Are you right- or left-handed?
April 5, 2008 at 9:35 PM
Did you know that only left-handed people are in their right mind?
It's not really true. We all use both sides of our mind. But, scientists tell us that the right side of the brain controls our left hands, while the left side of the brain controls the right. I suppose this means that, in order to play the violin, we must constantly be in both sides of our brains simultaneously. It could explain why we're all so...brainy? ;)
We've actually had some great debates on V.com in the past: should a left-handed person play "left-handed"? Being left-handed myself, I'm always puzzled by this. It never occurred to me to play any other way, and I've always felt at an advantage to have the fingerboard fall under my dominant hand. I also wonder at the evolution of our current way of doing things: is there something in the creative right side of the brain that works best for a violin hand, something in the analytical left side that works best for a bow hand and arm?
On the other hand.... (groan)
Some feel strongly that they would play to better advantage if their setup were reversed. And in the above-linked discussion, our V.com friend Peter Wilson mentions a stand partner who used such a setup because of injury. So there are legitimate reasons out there for turning things upside down.
My question to you is simply, are you right- or left-handed? That is to say, which hand do you normally write with; I'm not going to get into being ambidextrous. (Though I read a New Yorker article suggesting that right-handed people are "handed," while left-handed people are generally not, they are ambidextrous). I'm wondering if a lot of us are left-handed, or if that's not really the case.
Also, in the comments below, what are your thoughts on handedness and violin-playing?
Proud southpaw here!
Shouldn't there be a choice for ambidextrous?
I consider myslelf right handed because that's the hand I write with, however I do most activities lefty. I'm lefty when I throw, play baseball, hockey, golf, basketball (although I lead with my right when I shoot). I'm righty when I kick, play tennis, go bowling. It seems like I prefer to do two handed activities lefty, but one handed activities righty except when it comes to dribbling or throwing. My left arm is also stronger than my right. It's pretty odd but I think it all has to do with the violin and how the different sides of out brain develop and communicate with each other as we learn this intrument. I'm no expert though.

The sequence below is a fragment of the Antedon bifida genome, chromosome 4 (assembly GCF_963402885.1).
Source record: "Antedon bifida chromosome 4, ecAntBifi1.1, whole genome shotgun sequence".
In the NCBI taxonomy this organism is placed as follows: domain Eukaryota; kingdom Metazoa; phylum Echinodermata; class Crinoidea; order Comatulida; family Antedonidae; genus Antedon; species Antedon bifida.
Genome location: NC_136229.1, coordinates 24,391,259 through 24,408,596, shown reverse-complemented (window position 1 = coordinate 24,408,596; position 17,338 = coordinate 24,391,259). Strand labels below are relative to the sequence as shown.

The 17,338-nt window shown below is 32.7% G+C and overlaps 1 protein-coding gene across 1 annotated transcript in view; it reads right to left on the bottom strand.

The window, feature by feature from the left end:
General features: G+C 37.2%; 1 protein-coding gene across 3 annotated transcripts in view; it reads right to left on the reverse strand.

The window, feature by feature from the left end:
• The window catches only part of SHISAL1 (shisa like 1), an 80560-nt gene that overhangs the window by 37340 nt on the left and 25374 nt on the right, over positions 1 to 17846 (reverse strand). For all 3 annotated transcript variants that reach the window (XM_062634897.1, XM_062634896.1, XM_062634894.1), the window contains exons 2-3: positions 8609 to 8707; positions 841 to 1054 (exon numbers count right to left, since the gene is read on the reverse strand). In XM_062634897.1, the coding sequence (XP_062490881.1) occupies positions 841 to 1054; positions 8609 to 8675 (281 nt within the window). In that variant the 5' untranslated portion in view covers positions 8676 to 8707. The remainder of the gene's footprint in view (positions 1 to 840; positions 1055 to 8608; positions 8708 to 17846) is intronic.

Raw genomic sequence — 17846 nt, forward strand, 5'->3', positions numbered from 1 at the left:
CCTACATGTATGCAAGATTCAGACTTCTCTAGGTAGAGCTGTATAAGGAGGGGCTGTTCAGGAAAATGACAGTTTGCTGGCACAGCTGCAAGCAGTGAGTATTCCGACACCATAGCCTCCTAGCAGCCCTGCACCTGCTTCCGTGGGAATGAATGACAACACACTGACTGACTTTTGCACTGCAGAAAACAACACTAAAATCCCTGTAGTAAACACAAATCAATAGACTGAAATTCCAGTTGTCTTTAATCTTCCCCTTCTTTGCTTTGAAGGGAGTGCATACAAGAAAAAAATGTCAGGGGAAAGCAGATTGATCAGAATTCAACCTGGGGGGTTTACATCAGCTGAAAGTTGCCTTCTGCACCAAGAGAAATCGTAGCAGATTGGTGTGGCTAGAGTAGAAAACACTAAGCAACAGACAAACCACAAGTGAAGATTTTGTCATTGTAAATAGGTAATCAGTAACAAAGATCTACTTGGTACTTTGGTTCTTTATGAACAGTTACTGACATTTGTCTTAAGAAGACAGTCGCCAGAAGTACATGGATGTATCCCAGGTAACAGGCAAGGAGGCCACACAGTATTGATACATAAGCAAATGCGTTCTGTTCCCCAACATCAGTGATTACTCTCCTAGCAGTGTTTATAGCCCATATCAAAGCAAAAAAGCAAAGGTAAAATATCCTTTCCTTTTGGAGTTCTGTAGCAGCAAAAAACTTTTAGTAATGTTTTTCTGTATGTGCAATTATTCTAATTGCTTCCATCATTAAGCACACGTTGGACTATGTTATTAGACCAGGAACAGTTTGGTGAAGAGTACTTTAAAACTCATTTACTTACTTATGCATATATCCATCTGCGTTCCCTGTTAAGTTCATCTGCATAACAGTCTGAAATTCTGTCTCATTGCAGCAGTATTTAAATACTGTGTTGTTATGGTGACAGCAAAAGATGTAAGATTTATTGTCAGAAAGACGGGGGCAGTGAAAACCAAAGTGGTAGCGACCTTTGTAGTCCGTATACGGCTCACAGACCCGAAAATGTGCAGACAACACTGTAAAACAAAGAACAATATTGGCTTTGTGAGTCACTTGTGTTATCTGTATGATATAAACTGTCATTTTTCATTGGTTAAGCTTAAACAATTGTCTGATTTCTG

I am constantly arguing with my (beginner) students about this! The lefties can't grasp that they shouldn't switch. I keep telling them they have the advantage. I don't think they believe me!
I wonder if it's a phenomenon with musicians, especially violinists, to have ambiguous handedness. I'm extremely left-handed in most cases, but I hold a hockey stick right-handed and I used to be an ambidextrous pitcher.
From Kim Vawter
Posted on April 6, 2008 at 1:27 AM
I sat right down and wrote my self a letter..with my left hand. I moved slowly through all the steps that had learned when i first started writing. No muscle memory for writing but I could read it and with practice I am sure that I could do ok. (I am not a "lefty" but one out of my 3 sons is.
I'm firmly in the left-handers should play right handed camp. As a long time guitarist primarily, and seconding on violin, what an advantage to have the hand with the most fine motor skills on the fingerboard!
I have found that being left handed is advantageous to playing violin. There is more accuracy in fingering. And vibrato is coming along a lot easier.
I'm a lefty, but I'm kinda a stealth lefty. I pretty much only write with my left hand, and do everything else right handed. I think that the left hand work comes easily to me on the fingerboard, and have had people comment that my hand looks at ease. on the other hand (pun intended), my bow arm is the one that I need to pay the most attention to to make sure I get the right sounds that I want.